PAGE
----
Stereoscopic 3D animation: Shrek and How to train your dragon

Already cutting a fiery swath through the box office, DreamWorks Animation’s How to Train Your Dragon provides an object lesson in just how far stereoscopic 3D animated films have progressed.

Already cutting a fiery swath through the box office, DreamWorks Animation’s How to Train Your Dragon provides an object lesson in just how far stereoscopic 3D animated films have progressed. This progress is largely due to the advances in platform technology that greatly extend the creative range and artistic vision of content producers.

With many of the scenes containing multiple dragons, the complex, unprecedented level of character animation in this film demonstrates the value of multi-core processing solutions from Intel in scaling the production workflow and enhancing visual richness to greater heights.

The collaboration between DreamWorks Animation and Intel has resulted in substantial software improvements within the animation pipeline and better access to available processing resources in the complex, deeply integrated hardware platform based on Intel® architecture.

Animating a Screen Full of Dragons

The original Shrek from DreamWorks Animation, which was by many standards a landmark work in its own right, featured a single dragon. Even that one character pushed the limits of the existing technology in the late 1990s through the year 2000.

Kate Swanborg, technology executive at DreamWorks Animation, noted, for the technology available at the time, the dragon in the original Shrek movie proved extremely challenging to rig and animate.” The dragon in Shrek was so complex and so heavy from a technical and compute standpoint that we were confined to using her only in a handful of shots. We simply could not have her in more shots because we would not have been able to get them through the pipeline. When you fast forward eight or nine years from Shrek to when we decided a few years ago to make an entire film about dragons [How to Train Your Dragon], we knew that we were going to have to do something different.”

The creative team for How to Train Your Dragon presented a storyline with scenes that often contained dozens of dragons.” We knew that we could handle those shots with multiple dragons.” Swanborg continued, “But we also knew that those dragons had to fly, walk, breath fire, and emote in a way that audiences had never seen. In order to have both the volume and richness our artists demanded, we provided our animators with state-of-the-art, proprietary animation tools—tools that had been optimized through our partnership with Intel.

The collaboration brought together a team focused on meeting the artistic requirements of the animators, giving them the tools to craft fluid, believable character movements and convey emotions with intricate facial expressions and body postures. Enabling the artistic vision also required a high degree of behind-the scenes expertise, including the technical directors building the characters, the R&D engineers at DreamWorks Animation constructing and deploying software components throughout the animation pipeline, and Intel application engineers helping tune and optimize components to run efficiently on the hardware platform.

Lincoln Wallen, the head of Research and Development at DreamWorks Animation, saw the work as a collaboration that identified opportunities for optimizing the processing of the dragons. “The creative demand,” Wallen said, “had driven the complexity of those characters to a point where the speed of their execution within the animation tool was inhibiting our ability to animate.”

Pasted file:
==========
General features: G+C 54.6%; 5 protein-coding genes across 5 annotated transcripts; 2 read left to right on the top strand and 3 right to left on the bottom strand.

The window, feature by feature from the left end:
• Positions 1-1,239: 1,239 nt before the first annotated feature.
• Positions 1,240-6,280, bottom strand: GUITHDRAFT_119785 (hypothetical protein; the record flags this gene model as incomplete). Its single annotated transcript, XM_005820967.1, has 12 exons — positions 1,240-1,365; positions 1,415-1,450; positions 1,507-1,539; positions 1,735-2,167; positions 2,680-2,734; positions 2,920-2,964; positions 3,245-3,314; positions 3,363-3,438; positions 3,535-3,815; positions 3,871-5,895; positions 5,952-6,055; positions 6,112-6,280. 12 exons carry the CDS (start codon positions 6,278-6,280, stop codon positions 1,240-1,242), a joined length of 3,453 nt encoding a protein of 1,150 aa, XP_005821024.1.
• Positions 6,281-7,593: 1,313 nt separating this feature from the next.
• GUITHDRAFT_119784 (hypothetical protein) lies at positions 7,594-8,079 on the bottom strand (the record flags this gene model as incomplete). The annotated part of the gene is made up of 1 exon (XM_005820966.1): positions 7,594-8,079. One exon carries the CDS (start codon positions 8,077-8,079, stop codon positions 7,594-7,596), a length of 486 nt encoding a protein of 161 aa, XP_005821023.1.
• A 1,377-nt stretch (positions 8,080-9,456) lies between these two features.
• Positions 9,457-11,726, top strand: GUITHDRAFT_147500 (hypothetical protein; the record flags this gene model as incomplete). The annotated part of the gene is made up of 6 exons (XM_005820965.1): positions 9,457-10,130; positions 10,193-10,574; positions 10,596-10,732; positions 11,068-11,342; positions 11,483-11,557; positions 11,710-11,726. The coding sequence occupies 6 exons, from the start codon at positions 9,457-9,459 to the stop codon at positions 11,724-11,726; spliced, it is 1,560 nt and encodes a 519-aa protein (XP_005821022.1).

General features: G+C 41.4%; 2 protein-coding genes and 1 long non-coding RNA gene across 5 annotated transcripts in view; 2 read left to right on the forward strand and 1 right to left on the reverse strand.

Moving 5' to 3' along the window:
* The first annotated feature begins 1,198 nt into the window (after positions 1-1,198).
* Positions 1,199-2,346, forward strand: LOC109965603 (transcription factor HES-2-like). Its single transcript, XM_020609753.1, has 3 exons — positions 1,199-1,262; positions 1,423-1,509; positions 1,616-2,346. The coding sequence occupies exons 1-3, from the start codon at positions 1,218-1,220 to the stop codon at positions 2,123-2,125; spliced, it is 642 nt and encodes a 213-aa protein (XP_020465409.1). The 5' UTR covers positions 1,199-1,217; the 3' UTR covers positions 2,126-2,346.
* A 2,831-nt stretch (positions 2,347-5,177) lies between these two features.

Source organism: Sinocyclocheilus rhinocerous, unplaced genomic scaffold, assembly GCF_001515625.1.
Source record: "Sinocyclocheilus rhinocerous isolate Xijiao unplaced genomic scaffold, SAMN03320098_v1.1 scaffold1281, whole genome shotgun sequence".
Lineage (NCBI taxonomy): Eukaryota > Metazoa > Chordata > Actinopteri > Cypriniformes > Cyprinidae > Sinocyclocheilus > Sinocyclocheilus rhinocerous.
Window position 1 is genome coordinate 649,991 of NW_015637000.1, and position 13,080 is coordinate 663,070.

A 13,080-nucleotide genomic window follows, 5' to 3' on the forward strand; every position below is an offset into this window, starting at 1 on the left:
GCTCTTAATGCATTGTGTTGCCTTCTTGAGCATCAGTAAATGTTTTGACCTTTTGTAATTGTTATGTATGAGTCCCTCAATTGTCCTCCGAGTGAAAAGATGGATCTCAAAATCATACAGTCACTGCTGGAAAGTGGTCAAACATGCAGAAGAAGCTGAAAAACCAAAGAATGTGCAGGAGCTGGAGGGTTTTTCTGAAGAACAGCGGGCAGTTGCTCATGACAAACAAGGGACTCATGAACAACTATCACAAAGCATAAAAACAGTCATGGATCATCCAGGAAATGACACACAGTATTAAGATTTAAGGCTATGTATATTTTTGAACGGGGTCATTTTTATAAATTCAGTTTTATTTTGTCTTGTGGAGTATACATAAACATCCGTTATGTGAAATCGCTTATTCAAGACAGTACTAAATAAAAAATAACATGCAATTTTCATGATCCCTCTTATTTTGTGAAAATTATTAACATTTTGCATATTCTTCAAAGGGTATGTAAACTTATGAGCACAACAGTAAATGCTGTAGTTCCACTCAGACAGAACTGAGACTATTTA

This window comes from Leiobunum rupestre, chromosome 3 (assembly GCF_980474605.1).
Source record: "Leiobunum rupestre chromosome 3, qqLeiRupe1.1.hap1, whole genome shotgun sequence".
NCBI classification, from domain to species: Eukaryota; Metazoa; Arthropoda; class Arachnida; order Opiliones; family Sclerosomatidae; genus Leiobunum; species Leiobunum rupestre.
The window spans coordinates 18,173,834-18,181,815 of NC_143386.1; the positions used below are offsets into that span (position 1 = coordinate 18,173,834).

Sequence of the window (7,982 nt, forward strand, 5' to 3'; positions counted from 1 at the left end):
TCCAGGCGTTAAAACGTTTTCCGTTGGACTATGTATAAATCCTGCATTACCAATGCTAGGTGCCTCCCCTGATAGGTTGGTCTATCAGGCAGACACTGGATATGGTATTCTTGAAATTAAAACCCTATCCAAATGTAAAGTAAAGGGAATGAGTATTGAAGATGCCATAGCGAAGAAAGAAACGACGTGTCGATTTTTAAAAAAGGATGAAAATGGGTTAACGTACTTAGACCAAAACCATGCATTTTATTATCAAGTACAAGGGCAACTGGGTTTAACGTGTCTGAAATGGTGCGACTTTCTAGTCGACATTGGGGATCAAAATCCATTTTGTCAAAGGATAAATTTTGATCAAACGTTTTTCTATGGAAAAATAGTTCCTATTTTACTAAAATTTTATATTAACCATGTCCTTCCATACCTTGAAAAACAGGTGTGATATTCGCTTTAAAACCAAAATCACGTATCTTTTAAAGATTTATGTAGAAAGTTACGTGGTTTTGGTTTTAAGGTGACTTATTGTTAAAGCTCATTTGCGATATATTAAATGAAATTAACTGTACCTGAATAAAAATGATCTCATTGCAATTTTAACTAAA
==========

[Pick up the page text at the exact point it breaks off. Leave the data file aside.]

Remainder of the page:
“Different than the original Shrek, the dragons are primary characters in this movie,” Wallen continued, “and because of the wings and the legs—with size and quality considerations—we increased the control points from a typical 500 to over 3,000. The dragons go into a process in which the animators cannot afford to compromise the interactivity for better control—they needed both.”

“We had to suppress that increase in complexity by improving the execution speed for those characters,” Wallen said. “That involved detailed performance analysis. The Intel teams were critical participants in that area. Their experience optimizing complex systems gave us the knowledge to get towhee we needed to go in the given time frame.”

Advancing the Agile Pipeline

In “Rethinking the Pipeline,” published in issue 5 of Visual Adrenaline magazine, Lincoln Wallen shared his vision of the agile pipeline, which mischaracterized by richer, more elaborate feedback loops at points throughout the pipeline, to better inform the artist and to guide creative decisions on lighting, animation, effects, and simulations. The re-engineering work to fully realize this vision is a long running project, which Wallen sees as a three phase process.

The first phase concentrated on the data architecture and representation, allowing distributed processes to operate over the detain a multi-processing fashion. “This year has really been a multi-core year. We did a lot of work on the core representations that were not thread-safe,” Wallen said, “assuming single-core execution model and local memory access. We cast the way in which we’re representing data so that it didn’t presuppose a single-process access and didn’t impose synchronization blocks.

The second phase, Wallen explained, is actually building those engines in a way that is inherently multi-processing capable. This is being done in two main areas: one is rendering, which also includes shading and the other is the character evaluation.

The third phase focuses on delivering fully on the promise of parallelism. From the animator’s perspective, this phase must include the capability of handling a deforming character—as complex as those featured in How to Train Your Dragon—in an interactive manner.